In 2011, I founded The One Nation Campaign, which sought to fly the British flag in every school in the country. Through engagement with City Hall, our campaign encouraged the then-Mayor of London Boris Johnson to send a flag to every school in the Capital to celebrate the Queen’s Diamond Jubilee.

This is an article on the campaign that I wrote for The Commentator:

Through inspiring engagement with community and country, we can inspire a feeling of civic duty and pride within young people, fostering a greater sense of friendship and trust across Britain

2011 was a momentous year for Britain.

On 29th April, the eyes of the world turned to London, as millions of people flocked to Pall Mall, bursting into cheers and hollers as Prince William and his blushing bride posed for that infamous kiss on the balcony of Buckingham Palace in a moment that stretched to eternity.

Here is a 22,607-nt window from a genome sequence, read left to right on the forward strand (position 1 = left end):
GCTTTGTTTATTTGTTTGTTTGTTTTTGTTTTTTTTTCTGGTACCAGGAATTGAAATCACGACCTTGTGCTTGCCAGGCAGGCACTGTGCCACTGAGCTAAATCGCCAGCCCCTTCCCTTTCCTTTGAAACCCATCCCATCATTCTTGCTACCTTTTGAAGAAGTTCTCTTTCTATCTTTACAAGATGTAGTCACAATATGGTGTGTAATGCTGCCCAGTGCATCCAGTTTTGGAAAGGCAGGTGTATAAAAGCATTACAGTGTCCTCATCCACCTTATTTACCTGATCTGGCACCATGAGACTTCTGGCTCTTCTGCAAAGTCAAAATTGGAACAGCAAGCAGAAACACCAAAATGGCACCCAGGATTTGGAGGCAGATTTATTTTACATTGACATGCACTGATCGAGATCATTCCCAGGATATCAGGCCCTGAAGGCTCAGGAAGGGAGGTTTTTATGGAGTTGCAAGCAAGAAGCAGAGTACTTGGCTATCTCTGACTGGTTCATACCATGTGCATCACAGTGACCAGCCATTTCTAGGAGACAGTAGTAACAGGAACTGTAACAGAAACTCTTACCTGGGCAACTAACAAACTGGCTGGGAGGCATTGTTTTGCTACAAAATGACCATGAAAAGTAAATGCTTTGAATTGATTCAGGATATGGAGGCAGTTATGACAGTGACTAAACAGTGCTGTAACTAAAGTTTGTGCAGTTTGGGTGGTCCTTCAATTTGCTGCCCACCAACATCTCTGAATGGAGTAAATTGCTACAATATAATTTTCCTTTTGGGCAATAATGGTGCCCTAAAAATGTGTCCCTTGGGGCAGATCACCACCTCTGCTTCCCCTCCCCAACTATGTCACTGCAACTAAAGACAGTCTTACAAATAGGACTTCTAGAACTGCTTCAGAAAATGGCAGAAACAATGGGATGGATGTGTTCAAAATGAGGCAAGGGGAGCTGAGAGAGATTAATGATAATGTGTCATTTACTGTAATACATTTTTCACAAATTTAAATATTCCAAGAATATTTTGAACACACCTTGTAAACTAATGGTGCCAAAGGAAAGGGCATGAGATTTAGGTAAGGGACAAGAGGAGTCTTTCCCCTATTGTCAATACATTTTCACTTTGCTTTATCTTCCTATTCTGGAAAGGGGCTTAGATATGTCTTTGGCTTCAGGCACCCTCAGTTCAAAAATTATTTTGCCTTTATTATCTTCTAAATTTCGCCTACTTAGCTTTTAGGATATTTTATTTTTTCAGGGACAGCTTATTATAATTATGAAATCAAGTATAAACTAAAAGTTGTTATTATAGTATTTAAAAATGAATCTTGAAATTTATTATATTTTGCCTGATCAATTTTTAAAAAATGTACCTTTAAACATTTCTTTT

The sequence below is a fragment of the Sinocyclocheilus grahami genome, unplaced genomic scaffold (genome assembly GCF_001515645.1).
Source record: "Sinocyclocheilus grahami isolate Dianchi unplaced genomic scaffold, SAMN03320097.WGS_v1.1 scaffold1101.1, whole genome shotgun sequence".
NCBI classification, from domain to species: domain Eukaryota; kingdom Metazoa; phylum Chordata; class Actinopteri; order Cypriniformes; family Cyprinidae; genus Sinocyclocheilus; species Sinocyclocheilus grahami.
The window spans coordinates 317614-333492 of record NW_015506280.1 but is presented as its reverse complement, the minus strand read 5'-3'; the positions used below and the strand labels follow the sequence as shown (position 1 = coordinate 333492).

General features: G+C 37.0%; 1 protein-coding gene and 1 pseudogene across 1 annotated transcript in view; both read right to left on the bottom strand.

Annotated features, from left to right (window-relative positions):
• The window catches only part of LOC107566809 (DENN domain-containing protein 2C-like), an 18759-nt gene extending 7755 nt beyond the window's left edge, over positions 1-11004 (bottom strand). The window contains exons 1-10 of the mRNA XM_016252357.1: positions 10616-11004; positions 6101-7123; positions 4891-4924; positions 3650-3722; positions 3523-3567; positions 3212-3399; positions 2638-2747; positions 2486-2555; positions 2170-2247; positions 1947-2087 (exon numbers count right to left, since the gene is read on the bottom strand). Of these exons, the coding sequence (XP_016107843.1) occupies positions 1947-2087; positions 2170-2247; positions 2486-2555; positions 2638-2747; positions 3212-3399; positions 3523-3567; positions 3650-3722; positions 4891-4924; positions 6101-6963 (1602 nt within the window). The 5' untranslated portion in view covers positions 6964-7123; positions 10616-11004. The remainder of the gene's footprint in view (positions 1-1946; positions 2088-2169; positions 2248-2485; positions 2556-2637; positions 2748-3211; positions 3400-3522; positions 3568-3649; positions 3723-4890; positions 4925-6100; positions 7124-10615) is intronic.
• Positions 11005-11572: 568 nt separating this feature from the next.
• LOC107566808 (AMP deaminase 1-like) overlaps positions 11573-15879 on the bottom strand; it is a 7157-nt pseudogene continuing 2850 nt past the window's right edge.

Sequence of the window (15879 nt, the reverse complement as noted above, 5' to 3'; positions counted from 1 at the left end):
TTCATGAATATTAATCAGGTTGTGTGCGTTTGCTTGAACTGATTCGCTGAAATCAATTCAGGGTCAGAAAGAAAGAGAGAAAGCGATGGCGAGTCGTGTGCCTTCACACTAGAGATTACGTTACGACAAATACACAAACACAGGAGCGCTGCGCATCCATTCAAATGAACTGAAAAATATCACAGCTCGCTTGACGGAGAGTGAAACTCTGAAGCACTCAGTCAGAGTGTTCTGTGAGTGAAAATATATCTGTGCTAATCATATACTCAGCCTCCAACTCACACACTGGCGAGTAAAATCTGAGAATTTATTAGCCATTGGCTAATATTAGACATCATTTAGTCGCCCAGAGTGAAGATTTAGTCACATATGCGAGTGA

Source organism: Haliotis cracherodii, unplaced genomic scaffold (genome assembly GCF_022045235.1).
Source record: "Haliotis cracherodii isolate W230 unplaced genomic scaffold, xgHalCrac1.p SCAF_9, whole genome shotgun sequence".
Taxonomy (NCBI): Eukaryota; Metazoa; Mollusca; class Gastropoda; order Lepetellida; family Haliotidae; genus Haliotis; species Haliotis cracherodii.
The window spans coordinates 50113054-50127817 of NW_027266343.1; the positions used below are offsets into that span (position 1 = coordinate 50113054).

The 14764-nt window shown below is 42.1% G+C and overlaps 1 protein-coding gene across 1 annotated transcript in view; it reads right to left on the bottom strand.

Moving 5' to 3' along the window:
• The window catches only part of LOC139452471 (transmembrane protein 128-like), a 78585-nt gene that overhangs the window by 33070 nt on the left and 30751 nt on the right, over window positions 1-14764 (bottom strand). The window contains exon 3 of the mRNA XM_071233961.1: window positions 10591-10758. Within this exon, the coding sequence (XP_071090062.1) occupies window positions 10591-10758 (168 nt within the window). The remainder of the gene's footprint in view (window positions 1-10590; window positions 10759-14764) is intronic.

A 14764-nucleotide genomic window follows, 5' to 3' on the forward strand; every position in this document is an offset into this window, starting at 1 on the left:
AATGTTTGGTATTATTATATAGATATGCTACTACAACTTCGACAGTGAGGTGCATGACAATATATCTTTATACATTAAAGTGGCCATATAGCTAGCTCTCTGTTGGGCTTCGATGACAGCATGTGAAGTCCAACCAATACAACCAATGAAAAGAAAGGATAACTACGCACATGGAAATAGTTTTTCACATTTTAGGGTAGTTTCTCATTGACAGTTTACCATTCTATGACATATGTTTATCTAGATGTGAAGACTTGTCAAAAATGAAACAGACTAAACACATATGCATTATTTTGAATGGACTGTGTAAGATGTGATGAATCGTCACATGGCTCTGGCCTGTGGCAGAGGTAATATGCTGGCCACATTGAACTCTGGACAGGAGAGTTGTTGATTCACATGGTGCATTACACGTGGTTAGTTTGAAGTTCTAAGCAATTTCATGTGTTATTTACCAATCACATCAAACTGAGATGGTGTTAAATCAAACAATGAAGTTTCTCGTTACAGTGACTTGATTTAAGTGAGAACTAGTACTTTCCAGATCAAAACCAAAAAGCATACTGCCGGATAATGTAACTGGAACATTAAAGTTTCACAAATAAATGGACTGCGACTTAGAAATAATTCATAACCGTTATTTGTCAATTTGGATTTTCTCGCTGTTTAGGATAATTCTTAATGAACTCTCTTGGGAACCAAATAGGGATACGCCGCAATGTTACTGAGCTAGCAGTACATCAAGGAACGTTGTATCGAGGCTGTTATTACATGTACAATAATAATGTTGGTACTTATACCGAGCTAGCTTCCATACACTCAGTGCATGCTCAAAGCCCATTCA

On 20th October, British forces overseas stood in the shadows as Colonel Muammar Gaddafi met his final date with history, vindicating the courage of the British Prime Minister to call for a No Fly Zone over Libya and hailing a new dawn for a war-torn nation.

As the year drew to a close, while Greece and Italy stared boldly into the economic abyss, the British economy maintained the confidence of the world; and despite measures of austerity which will bring great hardships, we began muddling through with resilience and strength.

And, all the while, thousands of organisers, performers and international athletes and sport stars have been preparing to bring the greatest sporting event the world over to London, the Olympics, in a spectacle that will never be matched in our lifetimes.

And yet, does any of this make us proud to be British? The Telegraph reported that England is the least patriotic nation in Europe, but is it true? Do we feel inspired by our country or do we brush off the successes of our nation as if they were just part of someone else’s day?